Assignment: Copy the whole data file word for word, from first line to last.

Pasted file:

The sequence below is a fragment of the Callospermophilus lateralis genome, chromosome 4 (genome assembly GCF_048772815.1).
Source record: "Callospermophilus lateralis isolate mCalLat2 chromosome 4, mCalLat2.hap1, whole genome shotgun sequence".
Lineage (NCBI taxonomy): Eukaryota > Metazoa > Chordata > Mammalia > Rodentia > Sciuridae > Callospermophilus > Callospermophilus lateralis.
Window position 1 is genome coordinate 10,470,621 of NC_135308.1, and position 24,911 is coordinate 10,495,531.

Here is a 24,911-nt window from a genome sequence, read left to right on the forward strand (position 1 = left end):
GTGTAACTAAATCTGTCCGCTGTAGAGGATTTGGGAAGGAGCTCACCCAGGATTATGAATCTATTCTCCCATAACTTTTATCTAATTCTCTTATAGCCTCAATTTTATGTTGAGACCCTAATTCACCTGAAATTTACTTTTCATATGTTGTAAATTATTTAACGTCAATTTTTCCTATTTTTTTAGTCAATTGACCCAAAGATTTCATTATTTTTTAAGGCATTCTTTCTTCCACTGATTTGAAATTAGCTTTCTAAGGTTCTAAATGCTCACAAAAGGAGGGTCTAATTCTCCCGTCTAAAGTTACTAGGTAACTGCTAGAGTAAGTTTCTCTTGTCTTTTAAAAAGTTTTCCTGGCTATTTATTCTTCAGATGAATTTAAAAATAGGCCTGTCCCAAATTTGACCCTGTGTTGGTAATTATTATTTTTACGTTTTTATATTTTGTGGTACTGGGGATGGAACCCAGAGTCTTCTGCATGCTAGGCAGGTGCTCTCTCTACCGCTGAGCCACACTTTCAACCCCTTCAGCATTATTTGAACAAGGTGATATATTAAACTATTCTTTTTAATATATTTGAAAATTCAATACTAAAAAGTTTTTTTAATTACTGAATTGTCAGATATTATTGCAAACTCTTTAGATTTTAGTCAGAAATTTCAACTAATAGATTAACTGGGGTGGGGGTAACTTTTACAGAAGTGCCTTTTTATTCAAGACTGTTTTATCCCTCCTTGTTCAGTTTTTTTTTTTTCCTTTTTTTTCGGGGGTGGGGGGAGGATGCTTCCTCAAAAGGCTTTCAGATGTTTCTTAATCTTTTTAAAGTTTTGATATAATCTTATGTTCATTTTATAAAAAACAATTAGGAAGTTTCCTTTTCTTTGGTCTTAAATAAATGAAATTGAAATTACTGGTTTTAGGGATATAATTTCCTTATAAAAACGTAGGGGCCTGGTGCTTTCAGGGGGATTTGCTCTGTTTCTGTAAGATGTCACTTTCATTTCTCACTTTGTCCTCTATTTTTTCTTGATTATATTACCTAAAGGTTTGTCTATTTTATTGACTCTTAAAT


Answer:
The sequence below is a fragment of the Callospermophilus lateralis genome, chromosome 4 (genome assembly GCF_048772815.1).
Source record: "Callospermophilus lateralis isolate mCalLat2 chromosome 4, mCalLat2.hap1, whole genome shotgun sequence".
Lineage (NCBI taxonomy): Eukaryota > Metazoa > Chordata > Mammalia > Rodentia > Sciuridae > Callospermophilus > Callospermophilus lateralis.
Window position 1 is genome coordinate 10,470,621 of NC_135308.1, and position 24,911 is coordinate 10,495,531.

Here is a 24,911-nt window from a genome sequence, read left to right on the forward strand (position 1 = left end):
GTGTAACTAAATCTGTCCGCTGTAGAGGATTTGGGAAGGAGCTCACCCAGGATTATGAATCTATTCTCCCATAACTTTTATCTAATTCTCTTATAGCCTCAATTTTATGTTGAGACCCTAATTCACCTGAAATTTACTTTTCATATGTTGTAAATTATTTAACGTCAATTTTTCCTATTTTTTTAGTCAATTGACCCAAAGATTTCATTATTTTTTAAGGCATTCTTTCTTCCACTGATTTGAAATTAGCTTTCTAAGGTTCTAAATGCTCACAAAAGGAGGGTCTAATTCTCCCGTCTAAAGTTACTAGGTAACTGCTAGAGTAAGTTTCTCTTGTCTTTTAAAAAGTTTTCCTGGCTATTTATTCTTCAGATGAATTTAAAAATAGGCCTGTCCCAAATTTGACCCTGTGTTGGTAATTATTATTTTTACGTTTTTATATTTTGTGGTACTGGGGATGGAACCCAGAGTCTTCTGCATGCTAGGCAGGTGCTCTCTCTACCGCTGAGCCACACTTTCAACCCCTTCAGCATTATTTGAACAAGGTGATATATTAAACTATTCTTTTTAATATATTTGAAAATTCAATACTAAAAAGTTTTTTTAATTACTGAATTGTCAGATATTATTGCAAACTCTTTAGATTTTAGTCAGAAATTTCAACTAATAGATTAACTGGGGTGGGGGTAACTTTTACAGAAGTGCCTTTTTATTCAAGACTGTTTTATCCCTCCTTGTTCAGTTTTTTTTTTTTCCTTTTTTTTCGGGGGTGGGGGGAGGATGCTTCCTCAAAAGGCTTTCAGATGTTTCTTAATCTTTTTAAAGTTTTGATATAATCTTATGTTCATTTTATAAAAAACAATTAGGAAGTTTCCTTTTCTTTGGTCTTAAATAAATGAAATTGAAATTACTGGTTTTAGGGATATAATTTCCTTATAAAAACGTAGGGGCCTGGTGCTTTCAGGGGGATTTGCTCTGTTTCTGTAAGATGTCACTTTCATTTCTCACTTTGTCCTCTATTTTTTCTTGATTATATTACCTAAAGGTTTGTCTATTTTATTGACTCTTAAAT